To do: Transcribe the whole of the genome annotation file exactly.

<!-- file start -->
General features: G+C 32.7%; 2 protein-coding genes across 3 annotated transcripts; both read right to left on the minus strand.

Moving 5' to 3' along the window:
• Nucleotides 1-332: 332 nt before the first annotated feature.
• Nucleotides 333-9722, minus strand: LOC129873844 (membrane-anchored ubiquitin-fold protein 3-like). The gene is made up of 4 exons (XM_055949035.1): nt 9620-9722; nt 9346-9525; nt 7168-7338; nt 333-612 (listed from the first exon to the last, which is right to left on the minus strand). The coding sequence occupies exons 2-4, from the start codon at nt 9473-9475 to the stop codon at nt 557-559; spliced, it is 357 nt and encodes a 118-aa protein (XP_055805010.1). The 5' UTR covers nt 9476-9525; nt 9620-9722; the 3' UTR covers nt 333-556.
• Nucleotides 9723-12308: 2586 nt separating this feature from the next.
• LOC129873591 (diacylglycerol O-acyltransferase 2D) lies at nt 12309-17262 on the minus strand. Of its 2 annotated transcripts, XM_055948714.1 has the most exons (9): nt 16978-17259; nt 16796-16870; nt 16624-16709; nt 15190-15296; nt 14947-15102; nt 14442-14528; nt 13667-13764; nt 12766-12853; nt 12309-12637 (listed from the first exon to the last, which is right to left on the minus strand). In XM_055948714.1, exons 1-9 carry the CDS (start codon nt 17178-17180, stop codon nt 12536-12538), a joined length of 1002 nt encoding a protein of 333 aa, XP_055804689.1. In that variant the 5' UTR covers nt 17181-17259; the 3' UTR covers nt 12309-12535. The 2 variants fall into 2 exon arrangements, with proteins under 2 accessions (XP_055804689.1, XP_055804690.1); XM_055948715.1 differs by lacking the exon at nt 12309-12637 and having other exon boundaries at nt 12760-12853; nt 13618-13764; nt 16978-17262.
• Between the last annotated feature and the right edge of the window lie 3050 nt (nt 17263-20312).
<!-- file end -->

General features: G+C 32.7%; 2 protein-coding genes across 3 annotated transcripts; both read right to left on the minus strand.

Moving 5' to 3' along the window:
• Nucleotides 1-332: 332 nt before the first annotated feature.
• Nucleotides 333-9722, minus strand: LOC129873844 (membrane-anchored ubiquitin-fold protein 3-like). The gene is made up of 4 exons (XM_055949035.1): nt 9620-9722; nt 9346-9525; nt 7168-7338; nt 333-612 (listed from the first exon to the last, which is right to left on the minus strand). The coding sequence occupies exons 2-4, from the start codon at nt 9473-9475 to the stop codon at nt 557-559; spliced, it is 357 nt and encodes a 118-aa protein (XP_055805010.1). The 5' UTR covers nt 9476-9525; nt 9620-9722; the 3' UTR covers nt 333-556.
• Nucleotides 9723-12308: 2586 nt separating this feature from the next.
• LOC129873591 (diacylglycerol O-acyltransferase 2D) lies at nt 12309-17262 on the minus strand. Of its 2 annotated transcripts, XM_055948714.1 has the most exons (9): nt 16978-17259; nt 16796-16870; nt 16624-16709; nt 15190-15296; nt 14947-15102; nt 14442-14528; nt 13667-13764; nt 12766-12853; nt 12309-12637 (listed from the first exon to the last, which is right to left on the minus strand). In XM_055948714.1, exons 1-9 carry the CDS (start codon nt 17178-17180, stop codon nt 12536-12538), a joined length of 1002 nt encoding a protein of 333 aa, XP_055804689.1. In that variant the 5' UTR covers nt 17181-17259; the 3' UTR covers nt 12309-12535. The 2 variants fall into 2 exon arrangements, with proteins under 2 accessions (XP_055804689.1, XP_055804690.1); XM_055948715.1 differs by lacking the exon at nt 12309-12637 and having other exon boundaries at nt 12760-12853; nt 13618-13764; nt 16978-17262.
• Between the last annotated feature and the right edge of the window lie 3050 nt (nt 17263-20312).